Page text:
In article <1994Oct18.193111.26780 at oxvaxd>, kkaye at vax.oxford.ac.uk wrote:
> Just a note from the Continent - or, rather from a UK interpretation of
> experiences related by my Dutch friends about being in a PhD programme:
>> In the Netherlands, you write papers and you publish them, and at the end of
> the day you write the linking material together to turn them into a thesis.
> That way someone with a doctorate has or should have a minimum of four papers
> in journals of which one is usually a lead journal of some kind; six is
> more reasonable number. You get serious research experience this way; you get
> your work and your supervisor's supervising monitored by nominally-impartial
> referees (especially if your supervisor's name isn't on the paper) and you get
> feedback as you go along.
>> There are + and (-) sides to this process, intellectually, but it seems to be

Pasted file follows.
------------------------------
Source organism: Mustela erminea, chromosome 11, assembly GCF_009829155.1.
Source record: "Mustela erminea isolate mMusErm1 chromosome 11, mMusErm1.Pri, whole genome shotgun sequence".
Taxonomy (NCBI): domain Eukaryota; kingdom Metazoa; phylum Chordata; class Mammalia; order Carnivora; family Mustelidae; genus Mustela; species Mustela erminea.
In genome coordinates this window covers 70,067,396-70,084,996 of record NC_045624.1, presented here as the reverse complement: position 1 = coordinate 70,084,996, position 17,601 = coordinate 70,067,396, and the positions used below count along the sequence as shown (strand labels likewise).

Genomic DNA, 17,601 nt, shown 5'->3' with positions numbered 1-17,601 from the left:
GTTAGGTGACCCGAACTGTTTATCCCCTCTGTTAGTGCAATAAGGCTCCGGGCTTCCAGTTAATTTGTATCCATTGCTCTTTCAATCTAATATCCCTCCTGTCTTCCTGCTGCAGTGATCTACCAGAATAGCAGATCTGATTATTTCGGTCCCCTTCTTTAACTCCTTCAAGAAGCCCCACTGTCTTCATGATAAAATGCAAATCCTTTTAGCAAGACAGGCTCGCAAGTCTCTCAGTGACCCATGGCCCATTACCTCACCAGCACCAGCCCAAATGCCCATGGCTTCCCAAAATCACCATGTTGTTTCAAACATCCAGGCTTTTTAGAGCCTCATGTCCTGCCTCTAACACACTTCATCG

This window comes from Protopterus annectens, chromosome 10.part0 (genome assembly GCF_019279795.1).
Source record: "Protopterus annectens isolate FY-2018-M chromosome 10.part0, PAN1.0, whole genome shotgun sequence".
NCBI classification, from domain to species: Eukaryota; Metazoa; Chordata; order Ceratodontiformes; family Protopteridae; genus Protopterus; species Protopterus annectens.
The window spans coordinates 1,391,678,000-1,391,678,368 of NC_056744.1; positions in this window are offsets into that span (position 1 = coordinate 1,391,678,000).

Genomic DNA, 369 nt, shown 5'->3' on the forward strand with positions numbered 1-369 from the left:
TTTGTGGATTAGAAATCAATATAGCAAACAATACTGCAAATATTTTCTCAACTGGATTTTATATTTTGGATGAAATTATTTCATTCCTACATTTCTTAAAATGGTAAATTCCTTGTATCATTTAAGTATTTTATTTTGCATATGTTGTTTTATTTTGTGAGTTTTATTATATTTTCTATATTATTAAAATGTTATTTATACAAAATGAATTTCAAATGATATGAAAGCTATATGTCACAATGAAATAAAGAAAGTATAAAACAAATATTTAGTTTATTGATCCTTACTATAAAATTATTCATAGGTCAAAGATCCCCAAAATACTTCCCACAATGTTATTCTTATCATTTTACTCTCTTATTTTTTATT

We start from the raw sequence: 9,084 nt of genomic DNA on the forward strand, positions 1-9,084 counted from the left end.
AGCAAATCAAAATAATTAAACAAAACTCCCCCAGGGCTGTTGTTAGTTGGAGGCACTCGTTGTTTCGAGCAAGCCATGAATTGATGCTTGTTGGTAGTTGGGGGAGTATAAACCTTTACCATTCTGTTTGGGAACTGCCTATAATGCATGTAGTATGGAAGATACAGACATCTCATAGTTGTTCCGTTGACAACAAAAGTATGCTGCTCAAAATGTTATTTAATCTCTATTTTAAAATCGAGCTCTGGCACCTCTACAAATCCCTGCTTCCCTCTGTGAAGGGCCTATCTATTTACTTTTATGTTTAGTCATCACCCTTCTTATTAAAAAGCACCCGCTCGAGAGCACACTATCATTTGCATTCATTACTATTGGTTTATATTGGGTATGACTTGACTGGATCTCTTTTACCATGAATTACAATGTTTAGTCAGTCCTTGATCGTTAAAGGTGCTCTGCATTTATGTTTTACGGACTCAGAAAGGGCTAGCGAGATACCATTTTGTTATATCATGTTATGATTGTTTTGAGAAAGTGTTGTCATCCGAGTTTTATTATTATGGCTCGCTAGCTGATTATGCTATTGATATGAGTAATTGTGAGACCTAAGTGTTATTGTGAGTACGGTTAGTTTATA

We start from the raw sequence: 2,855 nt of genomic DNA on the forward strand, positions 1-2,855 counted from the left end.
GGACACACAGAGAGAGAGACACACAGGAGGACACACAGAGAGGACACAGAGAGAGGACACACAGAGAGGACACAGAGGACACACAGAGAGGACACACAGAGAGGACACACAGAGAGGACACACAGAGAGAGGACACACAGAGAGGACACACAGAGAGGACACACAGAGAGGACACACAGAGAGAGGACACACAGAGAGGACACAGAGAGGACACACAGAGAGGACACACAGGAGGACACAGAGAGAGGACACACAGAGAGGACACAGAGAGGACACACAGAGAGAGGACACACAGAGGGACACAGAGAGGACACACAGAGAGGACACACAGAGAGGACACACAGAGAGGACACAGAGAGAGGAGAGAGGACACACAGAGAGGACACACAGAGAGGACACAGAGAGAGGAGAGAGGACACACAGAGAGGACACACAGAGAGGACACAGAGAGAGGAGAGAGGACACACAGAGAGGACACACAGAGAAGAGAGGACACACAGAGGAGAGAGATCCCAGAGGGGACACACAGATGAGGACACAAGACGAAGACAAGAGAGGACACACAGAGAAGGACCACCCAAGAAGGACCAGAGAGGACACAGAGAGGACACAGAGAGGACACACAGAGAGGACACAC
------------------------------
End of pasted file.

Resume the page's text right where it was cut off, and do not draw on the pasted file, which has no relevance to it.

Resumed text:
> one way around the problem of publishing as a doctoral candidate...
>>kkaye at vax.ox.ac.uk
Well, here is another note from the European Contintent, that is Sweden.
We also have a system similar to the Dutch one. Ph. D. students have to
write papers as they go along. At least 4 or 5 papers need to be written
before we can graduate. Of these 2-3 must be published and the rest
submitted.Quite a few of us don't get very much advicing from our
advisors, so we have to do most of the thinking, experimental set-up, and
analysis ourselves. This can often be very frustrating, and the work
usually takes a long time. I think the average time for graduate studies
is 5-6 years (within biology).
One good thing about the deapartment I'm in, is that most female Ph.D.
students have children during their graduate studies. This is fully
accepted, and these women get one year's paid leave. Also most of the male
students have babies, they also take some parental leave - but usually
only for a few months.
Karin Rengefors (Ph D student in Limnology)